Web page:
I am running for a seat on the City Council of my home town. I am well aware that I am running for an office that represents citizens of a wide variety of political persuasions. That might surprise some people, given the fact that it is Provo, but it is true and increasingly so where I live. Whoever wins this seat, to be successful, will need to be a good and sincerely respectful listener to all voices. I am attracted to this position precisely because it is a non-partisan race and because of my commitment to build broad consensus. I am tired of a country torn by partisan strife where people seem to believe that loyalty to party is more important than loyalty to country or to community. I would say three things in responds. First, I don’t believe the hot button national issues of our day are directly relevant to the running of a city. Second, I believe there is good in all parties and a city is stronger for listening to more voices. And third, I am also well aware of the importance of representing everyone. Besides, party purism is what Jefferson once called an “addiction,” one we would all do well to avoid. The best and wisest decisions come from broad participation of diverse voices and it would be my job to listen, involve others, and make my own reasoning and judgments transparent to my constituents. I want us to come together, not push each other away, and I believe I have the disposition and skills to do just that.
I have been reading lately about the strong warnings the Founders offered about the dangers of partisanship, which were chief among their reasons for creating our separation of powers in the Constitution.
Listen to three examples:
“I never submitted the whole system of my opinion to the creed of any party of men.. where I was capable of thinking for myself. Such an addiction is the last degradation of a free and moral agent. If I could not go to heaven with a party, I would not go there at all.” —Thomas Jefferson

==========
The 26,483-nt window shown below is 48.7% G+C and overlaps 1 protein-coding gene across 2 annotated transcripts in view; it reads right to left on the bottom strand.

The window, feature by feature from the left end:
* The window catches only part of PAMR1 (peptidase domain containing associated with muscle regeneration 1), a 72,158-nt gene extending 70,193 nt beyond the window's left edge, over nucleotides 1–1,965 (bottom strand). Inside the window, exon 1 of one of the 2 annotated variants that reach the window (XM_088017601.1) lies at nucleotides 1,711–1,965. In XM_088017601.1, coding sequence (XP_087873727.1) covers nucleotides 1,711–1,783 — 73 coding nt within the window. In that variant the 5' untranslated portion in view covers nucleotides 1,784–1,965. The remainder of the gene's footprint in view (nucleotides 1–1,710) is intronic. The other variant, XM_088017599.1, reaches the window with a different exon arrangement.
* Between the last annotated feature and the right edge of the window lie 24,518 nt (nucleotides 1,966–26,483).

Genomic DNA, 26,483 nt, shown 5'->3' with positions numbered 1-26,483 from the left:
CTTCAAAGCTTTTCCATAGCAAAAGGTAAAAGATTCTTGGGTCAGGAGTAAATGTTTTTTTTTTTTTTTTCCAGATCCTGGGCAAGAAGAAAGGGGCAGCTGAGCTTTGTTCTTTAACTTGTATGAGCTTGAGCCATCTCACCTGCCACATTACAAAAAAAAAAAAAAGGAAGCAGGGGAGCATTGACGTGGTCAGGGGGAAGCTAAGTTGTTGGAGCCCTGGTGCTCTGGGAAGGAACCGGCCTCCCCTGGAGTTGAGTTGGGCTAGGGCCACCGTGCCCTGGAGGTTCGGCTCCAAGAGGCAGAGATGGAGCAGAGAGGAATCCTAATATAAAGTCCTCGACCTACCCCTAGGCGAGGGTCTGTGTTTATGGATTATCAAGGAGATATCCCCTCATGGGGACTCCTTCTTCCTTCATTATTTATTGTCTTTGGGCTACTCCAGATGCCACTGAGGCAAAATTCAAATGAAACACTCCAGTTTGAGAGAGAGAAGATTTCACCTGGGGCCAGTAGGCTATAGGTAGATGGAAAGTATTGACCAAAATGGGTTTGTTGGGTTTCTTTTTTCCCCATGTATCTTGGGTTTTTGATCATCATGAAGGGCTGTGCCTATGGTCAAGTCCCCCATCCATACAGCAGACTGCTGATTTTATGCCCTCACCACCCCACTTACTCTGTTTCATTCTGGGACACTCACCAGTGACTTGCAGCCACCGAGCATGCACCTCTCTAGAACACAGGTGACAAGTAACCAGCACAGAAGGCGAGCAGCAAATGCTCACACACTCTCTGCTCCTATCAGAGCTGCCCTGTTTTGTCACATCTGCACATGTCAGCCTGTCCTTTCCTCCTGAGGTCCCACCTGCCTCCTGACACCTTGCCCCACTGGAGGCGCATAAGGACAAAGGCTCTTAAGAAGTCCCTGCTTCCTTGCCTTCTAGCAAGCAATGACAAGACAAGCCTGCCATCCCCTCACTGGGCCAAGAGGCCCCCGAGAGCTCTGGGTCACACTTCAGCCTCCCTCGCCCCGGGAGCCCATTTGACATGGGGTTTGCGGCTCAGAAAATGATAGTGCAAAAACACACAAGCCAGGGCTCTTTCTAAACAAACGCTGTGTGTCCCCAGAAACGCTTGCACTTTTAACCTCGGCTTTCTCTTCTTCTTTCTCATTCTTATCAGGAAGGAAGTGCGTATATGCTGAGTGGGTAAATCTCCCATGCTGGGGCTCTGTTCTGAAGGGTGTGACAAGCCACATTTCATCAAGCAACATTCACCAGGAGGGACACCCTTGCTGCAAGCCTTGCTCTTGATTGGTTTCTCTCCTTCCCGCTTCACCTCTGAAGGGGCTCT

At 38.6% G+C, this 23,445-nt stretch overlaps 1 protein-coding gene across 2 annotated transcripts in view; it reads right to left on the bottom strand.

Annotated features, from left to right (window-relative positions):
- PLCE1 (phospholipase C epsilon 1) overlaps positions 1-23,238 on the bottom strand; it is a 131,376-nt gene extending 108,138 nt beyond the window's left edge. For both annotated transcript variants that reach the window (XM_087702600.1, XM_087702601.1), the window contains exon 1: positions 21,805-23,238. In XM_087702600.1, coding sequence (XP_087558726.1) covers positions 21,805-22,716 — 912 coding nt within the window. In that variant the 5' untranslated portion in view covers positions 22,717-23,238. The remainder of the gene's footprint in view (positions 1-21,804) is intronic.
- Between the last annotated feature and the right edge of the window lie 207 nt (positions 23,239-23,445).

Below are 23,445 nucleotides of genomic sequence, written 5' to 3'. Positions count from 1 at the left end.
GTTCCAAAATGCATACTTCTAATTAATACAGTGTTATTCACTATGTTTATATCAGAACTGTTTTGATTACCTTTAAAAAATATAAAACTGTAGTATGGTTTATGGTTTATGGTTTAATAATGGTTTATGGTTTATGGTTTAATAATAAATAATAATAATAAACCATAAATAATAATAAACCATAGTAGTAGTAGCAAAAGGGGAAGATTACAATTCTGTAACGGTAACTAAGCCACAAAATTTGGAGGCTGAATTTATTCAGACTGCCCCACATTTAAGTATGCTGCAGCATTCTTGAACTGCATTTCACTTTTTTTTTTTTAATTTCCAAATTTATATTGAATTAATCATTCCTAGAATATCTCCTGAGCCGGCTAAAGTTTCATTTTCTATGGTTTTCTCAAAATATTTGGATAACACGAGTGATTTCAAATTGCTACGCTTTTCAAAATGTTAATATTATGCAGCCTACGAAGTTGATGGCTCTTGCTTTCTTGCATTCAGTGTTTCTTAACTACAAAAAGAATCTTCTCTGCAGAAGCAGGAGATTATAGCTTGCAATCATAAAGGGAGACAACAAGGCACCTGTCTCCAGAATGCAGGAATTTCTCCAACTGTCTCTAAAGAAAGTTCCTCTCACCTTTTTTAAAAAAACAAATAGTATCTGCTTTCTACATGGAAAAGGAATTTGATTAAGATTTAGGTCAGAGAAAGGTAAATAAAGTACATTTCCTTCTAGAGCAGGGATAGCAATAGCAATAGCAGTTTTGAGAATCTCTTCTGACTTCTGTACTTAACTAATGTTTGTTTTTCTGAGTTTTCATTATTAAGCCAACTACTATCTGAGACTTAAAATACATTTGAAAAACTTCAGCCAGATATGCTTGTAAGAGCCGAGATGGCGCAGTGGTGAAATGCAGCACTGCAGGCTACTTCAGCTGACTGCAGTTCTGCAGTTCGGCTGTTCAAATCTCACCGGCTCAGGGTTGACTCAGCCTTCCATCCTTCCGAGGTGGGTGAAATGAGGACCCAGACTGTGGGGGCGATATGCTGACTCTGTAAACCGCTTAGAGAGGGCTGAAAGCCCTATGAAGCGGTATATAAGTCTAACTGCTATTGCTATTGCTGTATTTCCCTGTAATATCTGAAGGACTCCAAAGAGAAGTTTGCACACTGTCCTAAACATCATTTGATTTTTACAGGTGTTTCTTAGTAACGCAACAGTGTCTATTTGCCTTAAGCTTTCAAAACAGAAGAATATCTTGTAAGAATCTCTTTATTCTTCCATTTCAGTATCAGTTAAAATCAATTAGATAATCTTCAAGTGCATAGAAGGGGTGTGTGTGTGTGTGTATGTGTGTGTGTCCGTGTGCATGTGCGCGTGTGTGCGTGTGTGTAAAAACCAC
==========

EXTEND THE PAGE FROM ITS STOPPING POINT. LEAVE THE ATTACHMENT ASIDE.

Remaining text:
“The common and continual mischiefs of the spirit of party are sufficient to make it the interest and duty of a wise people to discourage and restrain it.”– George Washington
“There is nothing I dread so much as a division of the Republic into two great parties, each arranged under its leader, and concerting measures in opposition to each other. This, in my humble apprehension is to be dreaded as the greatest political evil under our Constitution.” –John Adams
These seem to give us pause. I don’t imagine that there is such a thing as political neutrality when it comes to governing. Everyone has their leanings, their tendencies, and predilections. And these are both insightful at times and a source of blindness. But for that reason, I believe in the importance of good judgment, the value of listening to diverse voices, and pragmatic common sense. I haven’t always had good judgment, and I have sometimes failed to listen to all sides. And I know I sometimes lack common sense. But as I have aged and learned from my mistakes, I have gained a deeper desire and appreciation for these skills and believe that with proper humility and good will toward others, most of the time I can get things right.